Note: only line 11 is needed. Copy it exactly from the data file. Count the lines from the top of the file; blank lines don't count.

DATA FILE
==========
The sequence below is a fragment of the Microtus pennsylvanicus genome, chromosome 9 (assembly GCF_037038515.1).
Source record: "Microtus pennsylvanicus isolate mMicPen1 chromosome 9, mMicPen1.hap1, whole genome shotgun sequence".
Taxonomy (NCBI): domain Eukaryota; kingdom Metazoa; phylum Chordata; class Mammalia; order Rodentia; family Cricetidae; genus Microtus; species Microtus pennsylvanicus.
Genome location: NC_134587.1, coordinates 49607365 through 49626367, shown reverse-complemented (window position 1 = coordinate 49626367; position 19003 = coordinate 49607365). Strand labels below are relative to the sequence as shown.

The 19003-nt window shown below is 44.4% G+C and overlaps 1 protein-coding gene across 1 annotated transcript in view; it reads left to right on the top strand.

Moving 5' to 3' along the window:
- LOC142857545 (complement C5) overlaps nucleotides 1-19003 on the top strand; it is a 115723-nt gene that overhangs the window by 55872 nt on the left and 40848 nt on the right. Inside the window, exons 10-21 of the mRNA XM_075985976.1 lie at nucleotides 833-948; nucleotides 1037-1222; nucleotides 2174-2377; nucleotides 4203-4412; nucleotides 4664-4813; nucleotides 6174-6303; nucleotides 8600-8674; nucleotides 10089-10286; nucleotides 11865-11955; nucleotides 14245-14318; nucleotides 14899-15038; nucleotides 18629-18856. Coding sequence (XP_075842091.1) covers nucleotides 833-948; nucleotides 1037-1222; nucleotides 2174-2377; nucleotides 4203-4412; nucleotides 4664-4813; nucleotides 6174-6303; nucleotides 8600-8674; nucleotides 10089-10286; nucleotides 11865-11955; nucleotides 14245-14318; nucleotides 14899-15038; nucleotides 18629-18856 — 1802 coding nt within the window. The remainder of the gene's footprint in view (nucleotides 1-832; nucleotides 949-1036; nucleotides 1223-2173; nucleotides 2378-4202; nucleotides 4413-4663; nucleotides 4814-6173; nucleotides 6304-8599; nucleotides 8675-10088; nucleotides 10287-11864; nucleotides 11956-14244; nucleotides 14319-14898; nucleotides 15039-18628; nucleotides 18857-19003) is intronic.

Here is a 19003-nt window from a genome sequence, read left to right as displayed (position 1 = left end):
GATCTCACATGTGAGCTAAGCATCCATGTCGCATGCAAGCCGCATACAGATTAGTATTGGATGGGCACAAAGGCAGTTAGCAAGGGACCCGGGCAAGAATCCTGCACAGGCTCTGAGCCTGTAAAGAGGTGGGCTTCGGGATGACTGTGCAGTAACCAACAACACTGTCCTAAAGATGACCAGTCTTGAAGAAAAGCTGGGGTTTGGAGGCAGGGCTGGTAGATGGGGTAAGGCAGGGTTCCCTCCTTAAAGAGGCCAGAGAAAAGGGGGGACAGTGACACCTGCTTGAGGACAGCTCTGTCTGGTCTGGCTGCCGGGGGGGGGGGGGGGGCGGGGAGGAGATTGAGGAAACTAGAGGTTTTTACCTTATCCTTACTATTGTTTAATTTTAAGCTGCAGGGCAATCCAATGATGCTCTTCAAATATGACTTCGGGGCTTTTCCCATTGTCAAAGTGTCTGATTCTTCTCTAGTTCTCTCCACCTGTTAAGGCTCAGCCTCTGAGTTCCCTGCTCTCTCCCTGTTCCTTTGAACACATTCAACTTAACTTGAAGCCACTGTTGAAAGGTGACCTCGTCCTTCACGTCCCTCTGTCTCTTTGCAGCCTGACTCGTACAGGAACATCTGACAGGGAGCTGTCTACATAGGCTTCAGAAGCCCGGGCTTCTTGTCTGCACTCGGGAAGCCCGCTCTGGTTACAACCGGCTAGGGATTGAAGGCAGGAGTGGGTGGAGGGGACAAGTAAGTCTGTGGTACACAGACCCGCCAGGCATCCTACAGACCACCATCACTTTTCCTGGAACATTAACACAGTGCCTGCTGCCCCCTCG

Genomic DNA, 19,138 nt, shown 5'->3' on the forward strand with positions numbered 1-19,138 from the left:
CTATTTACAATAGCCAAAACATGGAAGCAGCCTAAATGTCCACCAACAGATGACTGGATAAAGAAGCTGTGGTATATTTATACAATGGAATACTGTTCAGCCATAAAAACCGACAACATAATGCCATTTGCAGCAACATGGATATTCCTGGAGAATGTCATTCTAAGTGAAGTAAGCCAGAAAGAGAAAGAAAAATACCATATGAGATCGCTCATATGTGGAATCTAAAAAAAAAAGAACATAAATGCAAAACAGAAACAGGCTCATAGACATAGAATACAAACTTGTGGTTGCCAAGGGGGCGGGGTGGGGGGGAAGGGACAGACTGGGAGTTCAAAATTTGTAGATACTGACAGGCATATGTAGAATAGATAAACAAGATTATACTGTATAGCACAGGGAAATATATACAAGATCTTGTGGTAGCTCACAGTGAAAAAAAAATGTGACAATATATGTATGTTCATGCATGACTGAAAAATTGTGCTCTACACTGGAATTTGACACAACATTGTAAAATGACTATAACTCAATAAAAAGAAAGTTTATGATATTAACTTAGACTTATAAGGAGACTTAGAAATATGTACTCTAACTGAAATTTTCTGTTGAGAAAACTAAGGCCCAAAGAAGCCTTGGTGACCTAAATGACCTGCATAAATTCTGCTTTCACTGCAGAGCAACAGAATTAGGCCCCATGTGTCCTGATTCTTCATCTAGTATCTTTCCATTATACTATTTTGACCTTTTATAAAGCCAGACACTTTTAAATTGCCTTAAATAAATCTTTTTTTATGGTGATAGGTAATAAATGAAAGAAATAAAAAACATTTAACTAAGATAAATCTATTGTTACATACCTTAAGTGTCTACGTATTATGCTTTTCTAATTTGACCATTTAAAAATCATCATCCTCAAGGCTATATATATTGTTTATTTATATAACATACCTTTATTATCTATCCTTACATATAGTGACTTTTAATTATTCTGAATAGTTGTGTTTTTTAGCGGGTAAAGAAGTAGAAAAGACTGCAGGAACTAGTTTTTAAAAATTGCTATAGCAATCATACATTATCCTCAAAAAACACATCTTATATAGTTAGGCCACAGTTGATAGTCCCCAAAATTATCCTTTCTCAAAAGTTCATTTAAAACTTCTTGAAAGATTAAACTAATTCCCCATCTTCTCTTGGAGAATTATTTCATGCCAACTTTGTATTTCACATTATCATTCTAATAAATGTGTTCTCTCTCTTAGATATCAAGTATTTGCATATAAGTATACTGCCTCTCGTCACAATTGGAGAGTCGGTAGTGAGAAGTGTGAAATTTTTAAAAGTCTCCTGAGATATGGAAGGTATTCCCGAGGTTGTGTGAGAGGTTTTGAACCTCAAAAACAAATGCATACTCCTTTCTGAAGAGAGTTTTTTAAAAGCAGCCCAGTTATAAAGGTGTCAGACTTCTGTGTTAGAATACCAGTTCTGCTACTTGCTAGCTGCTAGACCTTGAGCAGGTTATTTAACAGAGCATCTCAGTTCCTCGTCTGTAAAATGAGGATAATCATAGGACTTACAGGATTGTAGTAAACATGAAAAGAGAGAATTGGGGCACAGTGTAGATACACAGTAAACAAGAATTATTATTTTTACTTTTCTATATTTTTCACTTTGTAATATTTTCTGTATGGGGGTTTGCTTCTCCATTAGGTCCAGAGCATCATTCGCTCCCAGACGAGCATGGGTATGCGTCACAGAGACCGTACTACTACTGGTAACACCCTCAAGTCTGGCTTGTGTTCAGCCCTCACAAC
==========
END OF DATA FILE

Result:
CTATTTACAATAGCCAAAACATGGAAGCAGCCTAAATGTCCACCAACAGATGACTGGATAAAGAAGCTGTGGTATATTTATACAATGGAATACTGTTCAGCCATAAAAACCGACAACATAATGCCATTTGCAGCAACATGGATATTCCTGGAGAATGTCATTCTAAGTGAAGTAAGCCAGAAAGAGAAAGAAAAATACCATATGAGATCGCTCATATGTGGAATCTAAAAAAAAAAGAACATAAATGCAAAACAGAAACAGGCTCATAGACATAGAATACAAACTTGTGGTTGCCAAGGGGGCGGGGTGGGGGGGAAGGGACAGACTGGGAGTTCAAAATTTGTAGATACTGACAGGCATATGTAGAATAGATAAACAAGATTATACTGTATAGCACAGGGAAATATATACAAGATCTTGTGGTAGCTCACAGTGAAAAAAAAATGTGACAATATATGTATGTTCATGCATGACTGAAAAATTGTGCTCTACACTGGAATTTGACACAACATTGTAAAATGACTATAACTCAATAAAAAGAAAGTTTATGATATTAACTTAGACTTATAAGGAGACTTAGAAATATGTACTCTAACTGAAATTTTCTGTTGAGAAAACTAAGGCCCAAAGAAGCCTTGGTGACCTAAATGACCTGCATAAATTCTGCTTTCACTGCAGAGCAACAGAATTAGGCCCCATGTGTCCTGATTCTTCATCTAGTATCTTTCCATTATACTATTTTGACCTTTTATAAAGCCAGACACTTTTAAATTGCCTTAAATAAATCTTTTTTTATGGTGATAGGTAATAAATGAAAGAAATAAAAAACATTTAACTAAGATAAATCTATTGTTACATACCTTAAGTGTCTACGTATTATGCTTTTCTAATTTGACCATTTAAAAATCATCATCCTCAAGGCTATATATATTGTTTATTTATATAACATACCTTTATTATCTATCCTTACATATAGTGACTTTTAATTATTCTGAATAGTTGTGTTTTTTAGCGGGTAAAGAAGTAGAAAAGACTGCAGGAACTAGTTTTTAAAAATTGCTATAGCAATCATACATTATCCTCAAAAAACACATCTTATATAGTTAGGCCACAGTTGATAGTCCCCAAAATTATCCTTTCTCAAAAGTTCATTTAAAACTTCTTGAAAGATTAAACTAATTCCCCATCTTCTCTTGGAGAATTATTTCATGCCAACTTTGTATTTCACATTATCATTCTAATAAATGTGTTCTCTCTCTTAGATATCAAGTATTTGCATATAAGTATACTGCCTCTCGTCACAATTGGAGAGTCGGTAGTGAGAAGTGTGAAATTTTTAAAAGTCTCCTGAGATATGGAAGGTATTCCCGAGGTTGTGTGAGAGGTTTTGAACCTCAAAAACAAATGCATACTCCTTTCTGAAGAGAGTTTTTTAAAAGCAGCCCAGTTATAAAGGTGTCAGACTTCTGTGTTAGAATACCAGTTCTGCTACTTGCTAGCTGCTAGACCTTGAGCAGGTTATTTAACAGAGCATCTCAGTTCCTCGTCTGTAAAATGAGGATAATCATAGGACTTACAGGATTGTAGTAAACATGAAAAGAGAGAATTGGGGCACAGTGTAGATACACAGTAAACAAGAATTATTATTTTTACTTTTCTATATTTTTCACTTTGTAATATTTTCTGTATGGGGGTTTGCTTCTCCATTAGGTCCAGAGCATCATTCGCTCCCAGACGAGCATGGGTATGCGTCACAGAGACCGTACTACTACTGGTAACACCCTCAAGTCTGGCTTGTGTTCAGCCCTCACAAC